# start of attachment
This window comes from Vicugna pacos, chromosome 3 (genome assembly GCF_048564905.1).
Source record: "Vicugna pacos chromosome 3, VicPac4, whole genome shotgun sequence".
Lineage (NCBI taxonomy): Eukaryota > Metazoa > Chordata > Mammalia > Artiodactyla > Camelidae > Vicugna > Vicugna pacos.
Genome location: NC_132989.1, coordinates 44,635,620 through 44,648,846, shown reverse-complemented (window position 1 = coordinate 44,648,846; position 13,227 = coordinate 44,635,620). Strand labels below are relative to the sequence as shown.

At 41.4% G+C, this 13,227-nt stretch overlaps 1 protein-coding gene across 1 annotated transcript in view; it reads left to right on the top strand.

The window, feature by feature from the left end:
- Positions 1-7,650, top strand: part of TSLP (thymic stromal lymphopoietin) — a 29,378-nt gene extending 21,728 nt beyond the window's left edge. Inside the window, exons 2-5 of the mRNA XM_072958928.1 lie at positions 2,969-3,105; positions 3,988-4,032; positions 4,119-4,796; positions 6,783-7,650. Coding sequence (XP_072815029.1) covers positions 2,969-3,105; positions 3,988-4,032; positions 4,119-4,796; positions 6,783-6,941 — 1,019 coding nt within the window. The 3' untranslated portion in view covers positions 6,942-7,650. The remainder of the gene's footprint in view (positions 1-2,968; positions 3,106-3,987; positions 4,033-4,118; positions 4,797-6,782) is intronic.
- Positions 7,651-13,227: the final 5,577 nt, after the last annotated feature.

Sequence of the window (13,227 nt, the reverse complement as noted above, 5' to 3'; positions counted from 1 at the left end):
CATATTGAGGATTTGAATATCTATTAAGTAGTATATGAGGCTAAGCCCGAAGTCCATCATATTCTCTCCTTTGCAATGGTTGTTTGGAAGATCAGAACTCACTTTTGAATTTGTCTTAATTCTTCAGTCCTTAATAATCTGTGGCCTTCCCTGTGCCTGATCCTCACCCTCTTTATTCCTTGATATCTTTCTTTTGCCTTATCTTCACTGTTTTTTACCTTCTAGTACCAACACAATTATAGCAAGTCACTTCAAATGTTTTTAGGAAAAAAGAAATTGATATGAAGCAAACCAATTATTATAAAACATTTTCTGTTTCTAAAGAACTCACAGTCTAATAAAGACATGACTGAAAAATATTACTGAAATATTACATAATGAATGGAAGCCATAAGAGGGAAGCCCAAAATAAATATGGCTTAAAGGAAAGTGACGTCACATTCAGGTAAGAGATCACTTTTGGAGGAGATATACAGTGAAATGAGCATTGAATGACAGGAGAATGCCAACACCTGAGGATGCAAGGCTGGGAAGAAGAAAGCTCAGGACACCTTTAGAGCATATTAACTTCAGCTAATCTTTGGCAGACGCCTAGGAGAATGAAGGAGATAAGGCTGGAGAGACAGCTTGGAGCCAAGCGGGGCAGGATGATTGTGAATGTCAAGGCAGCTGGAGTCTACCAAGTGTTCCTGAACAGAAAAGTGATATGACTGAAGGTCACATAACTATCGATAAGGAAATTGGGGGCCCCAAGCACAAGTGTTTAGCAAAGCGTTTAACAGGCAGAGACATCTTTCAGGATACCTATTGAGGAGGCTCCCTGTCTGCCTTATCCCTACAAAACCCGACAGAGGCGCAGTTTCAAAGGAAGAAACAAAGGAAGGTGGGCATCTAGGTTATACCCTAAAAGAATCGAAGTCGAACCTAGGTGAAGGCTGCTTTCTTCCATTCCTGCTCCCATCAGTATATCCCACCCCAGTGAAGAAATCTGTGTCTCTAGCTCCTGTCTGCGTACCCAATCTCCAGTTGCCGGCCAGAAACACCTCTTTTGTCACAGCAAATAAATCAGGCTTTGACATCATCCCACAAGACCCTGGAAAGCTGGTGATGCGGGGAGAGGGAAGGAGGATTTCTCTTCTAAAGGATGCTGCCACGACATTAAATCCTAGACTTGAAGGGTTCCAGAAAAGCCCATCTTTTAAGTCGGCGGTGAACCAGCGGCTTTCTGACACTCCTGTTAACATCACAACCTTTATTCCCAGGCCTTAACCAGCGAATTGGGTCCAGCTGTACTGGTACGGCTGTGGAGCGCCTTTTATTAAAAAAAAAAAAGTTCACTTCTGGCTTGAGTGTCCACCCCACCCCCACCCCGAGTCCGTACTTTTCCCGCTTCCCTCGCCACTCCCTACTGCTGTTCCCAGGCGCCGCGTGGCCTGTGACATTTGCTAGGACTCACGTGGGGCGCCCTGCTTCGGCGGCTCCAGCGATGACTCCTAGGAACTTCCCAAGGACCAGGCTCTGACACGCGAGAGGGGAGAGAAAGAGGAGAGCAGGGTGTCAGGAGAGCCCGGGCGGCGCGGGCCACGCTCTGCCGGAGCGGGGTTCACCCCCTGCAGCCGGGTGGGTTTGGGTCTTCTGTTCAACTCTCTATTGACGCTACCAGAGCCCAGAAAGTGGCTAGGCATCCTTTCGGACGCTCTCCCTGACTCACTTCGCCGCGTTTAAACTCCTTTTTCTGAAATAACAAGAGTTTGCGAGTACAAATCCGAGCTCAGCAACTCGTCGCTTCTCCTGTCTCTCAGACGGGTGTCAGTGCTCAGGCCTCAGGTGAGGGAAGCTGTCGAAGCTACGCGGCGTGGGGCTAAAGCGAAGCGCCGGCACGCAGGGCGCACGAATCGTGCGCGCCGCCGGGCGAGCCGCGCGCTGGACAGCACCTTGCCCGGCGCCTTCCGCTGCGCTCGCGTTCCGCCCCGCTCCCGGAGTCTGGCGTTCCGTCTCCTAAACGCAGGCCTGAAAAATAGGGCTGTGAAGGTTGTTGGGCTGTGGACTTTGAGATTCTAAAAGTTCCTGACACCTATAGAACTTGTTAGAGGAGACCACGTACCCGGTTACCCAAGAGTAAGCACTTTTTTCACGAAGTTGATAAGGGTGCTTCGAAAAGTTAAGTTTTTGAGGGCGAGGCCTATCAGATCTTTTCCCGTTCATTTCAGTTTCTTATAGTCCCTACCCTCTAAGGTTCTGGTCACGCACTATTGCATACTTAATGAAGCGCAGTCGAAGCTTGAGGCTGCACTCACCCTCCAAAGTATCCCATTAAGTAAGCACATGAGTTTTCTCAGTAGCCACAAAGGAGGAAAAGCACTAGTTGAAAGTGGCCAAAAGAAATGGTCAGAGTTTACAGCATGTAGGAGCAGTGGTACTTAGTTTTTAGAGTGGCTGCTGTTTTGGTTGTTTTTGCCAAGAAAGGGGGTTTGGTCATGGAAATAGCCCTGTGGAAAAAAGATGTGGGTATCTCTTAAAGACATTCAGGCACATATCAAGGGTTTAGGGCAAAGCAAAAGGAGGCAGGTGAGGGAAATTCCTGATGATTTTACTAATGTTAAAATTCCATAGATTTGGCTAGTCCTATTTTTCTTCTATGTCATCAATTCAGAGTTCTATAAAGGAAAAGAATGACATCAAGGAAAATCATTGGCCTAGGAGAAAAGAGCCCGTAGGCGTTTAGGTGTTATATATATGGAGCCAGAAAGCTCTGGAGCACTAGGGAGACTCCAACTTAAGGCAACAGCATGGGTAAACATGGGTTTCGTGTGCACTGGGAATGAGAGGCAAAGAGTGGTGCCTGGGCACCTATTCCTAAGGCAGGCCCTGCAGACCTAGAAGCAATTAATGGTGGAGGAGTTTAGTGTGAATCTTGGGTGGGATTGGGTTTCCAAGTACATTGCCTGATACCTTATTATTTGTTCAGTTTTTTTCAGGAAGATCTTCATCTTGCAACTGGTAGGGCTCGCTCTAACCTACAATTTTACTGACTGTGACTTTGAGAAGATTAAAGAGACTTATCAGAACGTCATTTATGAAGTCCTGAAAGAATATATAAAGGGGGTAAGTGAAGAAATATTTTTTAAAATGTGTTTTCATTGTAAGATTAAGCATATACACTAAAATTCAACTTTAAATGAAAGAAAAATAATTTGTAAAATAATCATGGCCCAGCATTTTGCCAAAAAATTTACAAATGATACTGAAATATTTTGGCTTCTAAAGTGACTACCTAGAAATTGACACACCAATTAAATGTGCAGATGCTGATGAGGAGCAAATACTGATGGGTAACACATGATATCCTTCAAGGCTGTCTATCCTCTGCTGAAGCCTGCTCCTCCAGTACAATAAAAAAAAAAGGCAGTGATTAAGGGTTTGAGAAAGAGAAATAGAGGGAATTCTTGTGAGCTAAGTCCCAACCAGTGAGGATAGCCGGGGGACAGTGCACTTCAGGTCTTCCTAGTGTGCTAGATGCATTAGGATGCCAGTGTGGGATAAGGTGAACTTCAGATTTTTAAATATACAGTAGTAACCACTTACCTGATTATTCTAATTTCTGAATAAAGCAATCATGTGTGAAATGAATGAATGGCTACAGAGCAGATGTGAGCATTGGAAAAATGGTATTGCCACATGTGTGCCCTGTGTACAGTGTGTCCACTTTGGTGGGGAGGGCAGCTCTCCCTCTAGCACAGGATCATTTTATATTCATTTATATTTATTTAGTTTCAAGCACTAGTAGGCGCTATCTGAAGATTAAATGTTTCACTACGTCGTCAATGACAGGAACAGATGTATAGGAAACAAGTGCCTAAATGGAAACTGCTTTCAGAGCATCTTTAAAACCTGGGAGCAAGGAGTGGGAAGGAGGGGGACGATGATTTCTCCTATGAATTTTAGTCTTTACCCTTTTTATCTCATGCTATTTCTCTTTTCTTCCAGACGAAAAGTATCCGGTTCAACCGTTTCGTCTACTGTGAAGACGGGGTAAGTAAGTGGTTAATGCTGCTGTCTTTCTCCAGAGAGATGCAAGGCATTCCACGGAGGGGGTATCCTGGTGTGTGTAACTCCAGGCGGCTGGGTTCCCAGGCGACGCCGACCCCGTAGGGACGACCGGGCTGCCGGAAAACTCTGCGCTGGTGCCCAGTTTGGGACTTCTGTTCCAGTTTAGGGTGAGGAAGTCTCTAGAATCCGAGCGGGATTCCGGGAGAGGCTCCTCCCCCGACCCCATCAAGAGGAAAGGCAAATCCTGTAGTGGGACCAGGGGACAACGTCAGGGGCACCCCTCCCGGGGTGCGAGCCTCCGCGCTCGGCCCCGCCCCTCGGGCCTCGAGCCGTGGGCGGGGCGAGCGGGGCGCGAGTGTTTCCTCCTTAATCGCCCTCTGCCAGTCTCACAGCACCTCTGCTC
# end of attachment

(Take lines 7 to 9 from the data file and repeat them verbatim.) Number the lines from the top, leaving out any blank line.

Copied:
- Positions 1-7,650, top strand: part of TSLP (thymic stromal lymphopoietin) — a 29,378-nt gene extending 21,728 nt beyond the window's left edge. Inside the window, exons 2-5 of the mRNA XM_072958928.1 lie at positions 2,969-3,105; positions 3,988-4,032; positions 4,119-4,796; positions 6,783-7,650. Coding sequence (XP_072815029.1) covers positions 2,969-3,105; positions 3,988-4,032; positions 4,119-4,796; positions 6,783-6,941 — 1,019 coding nt within the window. The 3' untranslated portion in view covers positions 6,942-7,650. The remainder of the gene's footprint in view (positions 1-2,968; positions 3,106-3,987; positions 4,033-4,118; positions 4,797-6,782) is intronic.
- Positions 7,651-13,227: the final 5,577 nt, after the last annotated feature.

Sequence of the window (13,227 nt, the reverse complement as noted above, 5' to 3'; positions counted from 1 at the left end):